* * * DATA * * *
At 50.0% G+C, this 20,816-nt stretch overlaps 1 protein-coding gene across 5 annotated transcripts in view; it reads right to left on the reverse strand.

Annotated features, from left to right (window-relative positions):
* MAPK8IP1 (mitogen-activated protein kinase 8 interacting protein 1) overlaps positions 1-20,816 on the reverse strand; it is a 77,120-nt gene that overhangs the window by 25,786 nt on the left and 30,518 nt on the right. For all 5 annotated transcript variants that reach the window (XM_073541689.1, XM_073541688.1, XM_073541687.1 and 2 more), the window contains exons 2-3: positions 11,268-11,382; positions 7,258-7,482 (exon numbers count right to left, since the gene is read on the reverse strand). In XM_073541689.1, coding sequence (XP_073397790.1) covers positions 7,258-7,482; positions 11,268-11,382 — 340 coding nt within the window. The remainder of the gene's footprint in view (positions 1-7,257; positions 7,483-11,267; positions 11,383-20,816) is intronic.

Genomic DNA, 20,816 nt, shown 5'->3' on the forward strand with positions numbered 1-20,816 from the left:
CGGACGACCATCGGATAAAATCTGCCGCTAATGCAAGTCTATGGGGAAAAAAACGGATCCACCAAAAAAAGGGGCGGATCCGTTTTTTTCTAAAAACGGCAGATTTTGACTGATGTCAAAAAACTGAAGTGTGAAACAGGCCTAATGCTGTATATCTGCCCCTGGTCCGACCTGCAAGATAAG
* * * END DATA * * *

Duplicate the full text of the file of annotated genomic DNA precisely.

At 50.0% G+C, this 20,816-nt stretch overlaps 1 protein-coding gene across 5 annotated transcripts in view; it reads right to left on the reverse strand.

Annotated features, from left to right (window-relative positions):
* MAPK8IP1 (mitogen-activated protein kinase 8 interacting protein 1) overlaps positions 1-20,816 on the reverse strand; it is a 77,120-nt gene that overhangs the window by 25,786 nt on the left and 30,518 nt on the right. For all 5 annotated transcript variants that reach the window (XM_073541689.1, XM_073541688.1, XM_073541687.1 and 2 more), the window contains exons 2-3: positions 11,268-11,382; positions 7,258-7,482 (exon numbers count right to left, since the gene is read on the reverse strand). In XM_073541689.1, coding sequence (XP_073397790.1) covers positions 7,258-7,482; positions 11,268-11,382 — 340 coding nt within the window. The remainder of the gene's footprint in view (positions 1-7,257; positions 7,483-11,267; positions 11,383-20,816) is intronic.

Genomic DNA, 20,816 nt, shown 5'->3' on the forward strand with positions numbered 1-20,816 from the left:
CGGACGACCATCGGATAAAATCTGCCGCTAATGCAAGTCTATGGGGAAAAAAACGGATCCACCAAAAAAAGGGGCGGATCCGTTTTTTTCTAAAAACGGCAGATTTTGACTGATGTCAAAAAACTGAAGTGTGAAACAGGCCTAATGCTGTATATCTGCCCCTGGTCCGACCTGCAAGATAAG